A plan to bring unqualified teachers in NSW prison is causing a lot of controversy.

Earlier this year, NSW Corrections Minister David Elliott outlined plans to cut the number of teachers in jails from 152 full-time positions to 20.

The Government is trying to fill some of the gap by creating 60 new roles that do not require teaching degrees.

Mr Elliott claimed one of the reasons for the “restructure” was that prison teachers not flexible enough with their working hours.

“Under the current system, there are limited teaching hours available in December-January, April and July,” Mr Elliott said.

“Of the hours that are potentially available, only 62 per cent are used.

“Education programs are not being cut, but will be expanded and delivered by an external organisation monitored by Corrective Services NSW.

“It will more than double the number of inmates completing literacy and numeracy courses to 1,840 per annum.”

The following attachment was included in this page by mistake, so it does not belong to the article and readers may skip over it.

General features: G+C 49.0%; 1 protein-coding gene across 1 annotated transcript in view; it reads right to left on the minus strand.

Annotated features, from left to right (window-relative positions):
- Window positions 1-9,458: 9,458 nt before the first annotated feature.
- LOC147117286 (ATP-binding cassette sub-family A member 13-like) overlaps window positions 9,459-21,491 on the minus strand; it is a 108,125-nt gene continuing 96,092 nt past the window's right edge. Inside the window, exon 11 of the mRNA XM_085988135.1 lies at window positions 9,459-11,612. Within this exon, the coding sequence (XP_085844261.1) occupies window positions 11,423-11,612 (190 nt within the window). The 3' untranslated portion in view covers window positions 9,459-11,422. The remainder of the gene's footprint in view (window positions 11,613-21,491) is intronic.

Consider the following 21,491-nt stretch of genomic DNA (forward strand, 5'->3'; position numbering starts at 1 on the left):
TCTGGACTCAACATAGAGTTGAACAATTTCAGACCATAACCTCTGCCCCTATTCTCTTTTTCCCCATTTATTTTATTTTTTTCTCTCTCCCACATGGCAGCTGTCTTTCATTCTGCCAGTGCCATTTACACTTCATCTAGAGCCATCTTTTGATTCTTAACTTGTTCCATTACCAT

But advocates for both teachers and prisoners say it is not the way to go.

The NSW Teachers Federation says only fully-trained teachers can help inmates, as they must deal with issues of low literacy, complex psychological conditions and learning difficulties.

“If this is just about cost-cutting it's a disaster, it's a very very high-risk strategy,” Teachers Federation Organiser Rob Long told the ABC.

“We know you need really experienced, highly qualified teachers in jails in order to rehabilitate people.”

Social Justice Commissioner for Aboriginal Torres Strait Islander People Mick Gooda wants trained teachers in jails too.

“It's just not a job everyone can do, you can't pluck people off the streets to do this,” he said.

“We know that Aboriginal people are incarcerated at a greater rate than anyone else in this country and I just wonder whether this is going to work in the long term.”